California student pleads guilty to terrorism charge
A former community college student, who allegedly discussed attacking the subway in Los Angeles, has pleaded guilty to a federal terrorism charge for trying to enter Canada so that he could eventually travel to the Mideast to help wage holy war, prosecutors said.
Nicholas Teausant, 22, of Acampo, Calif., was charged with attempting to provide material support or resources to a foreign terrorist organization, according to Benjamin B. Wagner, the U.S. attorney for the Eastern District of California in Sacramento.
“This case, like others in communities across the United States and around the world, is an example of how a young person from any place and any background might make the terrible decision to try and become part of a terrorist organization,” Wagner said in a statement.
“Fortunately, the FBI intervened in this case before any harm could be inflicted upon innocent persons,” the statement read.
Teausant faces up to 15 years in prison and a $250,000 fine. He is scheduled to be sentenced March 8.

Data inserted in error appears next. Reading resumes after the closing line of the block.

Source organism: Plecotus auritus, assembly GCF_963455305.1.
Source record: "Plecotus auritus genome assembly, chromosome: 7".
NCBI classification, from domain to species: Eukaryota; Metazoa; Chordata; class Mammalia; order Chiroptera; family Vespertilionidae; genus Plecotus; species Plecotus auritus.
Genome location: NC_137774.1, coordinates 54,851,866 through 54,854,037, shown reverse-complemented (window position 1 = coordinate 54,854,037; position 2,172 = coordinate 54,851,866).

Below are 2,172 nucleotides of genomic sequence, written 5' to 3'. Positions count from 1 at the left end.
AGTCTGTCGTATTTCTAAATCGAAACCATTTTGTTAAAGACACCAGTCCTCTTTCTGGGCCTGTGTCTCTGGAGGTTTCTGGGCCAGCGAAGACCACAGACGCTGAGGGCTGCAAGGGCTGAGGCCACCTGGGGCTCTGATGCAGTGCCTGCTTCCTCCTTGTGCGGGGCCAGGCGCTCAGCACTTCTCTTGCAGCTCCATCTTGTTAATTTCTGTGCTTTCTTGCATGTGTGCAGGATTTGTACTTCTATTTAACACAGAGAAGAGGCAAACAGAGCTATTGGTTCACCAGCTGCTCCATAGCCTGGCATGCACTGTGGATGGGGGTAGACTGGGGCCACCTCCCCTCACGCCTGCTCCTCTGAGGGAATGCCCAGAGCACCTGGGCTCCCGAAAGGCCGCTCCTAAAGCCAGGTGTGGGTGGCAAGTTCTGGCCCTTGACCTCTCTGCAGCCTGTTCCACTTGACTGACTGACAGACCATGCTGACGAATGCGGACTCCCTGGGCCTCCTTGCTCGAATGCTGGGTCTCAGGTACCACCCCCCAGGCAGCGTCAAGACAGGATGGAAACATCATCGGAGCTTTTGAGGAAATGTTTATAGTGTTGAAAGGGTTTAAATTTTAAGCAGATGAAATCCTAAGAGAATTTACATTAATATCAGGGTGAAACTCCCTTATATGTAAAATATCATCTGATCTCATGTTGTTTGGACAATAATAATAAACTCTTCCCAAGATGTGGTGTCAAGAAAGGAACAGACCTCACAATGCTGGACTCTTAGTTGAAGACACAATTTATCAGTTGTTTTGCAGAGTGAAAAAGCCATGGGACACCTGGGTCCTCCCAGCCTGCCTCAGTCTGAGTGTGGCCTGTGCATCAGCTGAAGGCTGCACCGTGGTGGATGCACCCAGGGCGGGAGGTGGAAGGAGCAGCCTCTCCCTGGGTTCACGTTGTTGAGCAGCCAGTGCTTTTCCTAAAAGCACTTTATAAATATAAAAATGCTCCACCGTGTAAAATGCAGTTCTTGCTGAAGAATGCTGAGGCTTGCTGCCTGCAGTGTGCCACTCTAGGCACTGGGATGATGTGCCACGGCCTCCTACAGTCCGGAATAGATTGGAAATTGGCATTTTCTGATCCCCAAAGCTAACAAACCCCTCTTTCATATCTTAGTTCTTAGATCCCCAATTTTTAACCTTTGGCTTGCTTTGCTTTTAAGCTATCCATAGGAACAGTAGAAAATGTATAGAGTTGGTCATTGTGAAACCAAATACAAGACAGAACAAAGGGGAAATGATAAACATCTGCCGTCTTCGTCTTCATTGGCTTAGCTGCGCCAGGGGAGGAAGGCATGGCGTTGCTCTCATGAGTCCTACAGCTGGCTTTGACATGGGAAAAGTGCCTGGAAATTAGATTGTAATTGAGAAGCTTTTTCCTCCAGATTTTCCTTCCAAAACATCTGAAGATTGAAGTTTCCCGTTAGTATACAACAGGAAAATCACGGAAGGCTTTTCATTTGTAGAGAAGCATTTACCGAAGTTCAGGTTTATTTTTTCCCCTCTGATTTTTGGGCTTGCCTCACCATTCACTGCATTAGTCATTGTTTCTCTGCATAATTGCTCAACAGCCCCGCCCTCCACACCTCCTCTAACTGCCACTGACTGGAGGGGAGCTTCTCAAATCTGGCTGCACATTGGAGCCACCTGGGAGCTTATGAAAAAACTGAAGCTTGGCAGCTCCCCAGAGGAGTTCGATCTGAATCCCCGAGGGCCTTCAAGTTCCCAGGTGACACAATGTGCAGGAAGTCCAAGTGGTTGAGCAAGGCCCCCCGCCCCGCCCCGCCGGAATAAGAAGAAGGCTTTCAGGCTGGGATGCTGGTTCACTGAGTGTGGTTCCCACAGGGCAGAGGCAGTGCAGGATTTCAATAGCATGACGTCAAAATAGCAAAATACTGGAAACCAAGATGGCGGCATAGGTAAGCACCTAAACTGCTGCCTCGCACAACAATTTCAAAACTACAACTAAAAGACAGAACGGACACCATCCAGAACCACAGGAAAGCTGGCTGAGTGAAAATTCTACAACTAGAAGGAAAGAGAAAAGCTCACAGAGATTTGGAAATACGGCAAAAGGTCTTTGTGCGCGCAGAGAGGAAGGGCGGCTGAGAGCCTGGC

Teausant was arrested March 17, 2014 in Blaine, Wash., where he tried to cross into Canada, according to a 23-page affidavit. Federal officials said Teausant planned to join the terrorist group known as Islamic State.
But federal investigators were onto Teausant before he could make any significant moves. He had been befriended by a paid FBI informant who posed as a radical Islamist.
Teausant, a student at San Joaquin Delta College in Stockton, had been looking for ways to support and provide materials to terrorist organizations, the affidavit states.
He made his interests known on social media, even posting comments under an alias on Instagram, authorities said.
“Don’t get me wrong I despise america and want its downfall but yeah haha,” Teausant wrote. “I been part of the army for two years now and I would love to join Allah’s army but I don’t even know how to start.”
Teausant had enlisted with the U.S. National Guard, but failed to maintain the academic qualifications necessary to attend basic training, according to authorities.
According to the affidavit, Teausant told a confidential source that he and friends talked about “hitting” the subway in Los Angeles on New Year’s Eve and New Year’s Day. But authorities said the plot was canceled due to security concerns and fears that the FBI had identified and arrested someone.
Later, during a meeting with the source and an undercover law enforcement officer, Teausant insisted he wanted to fight and that he wanted to join the “brothers” abroad.
Los Angeles Times staff writers Michael Muskal and Richard Winton contributed to this report.
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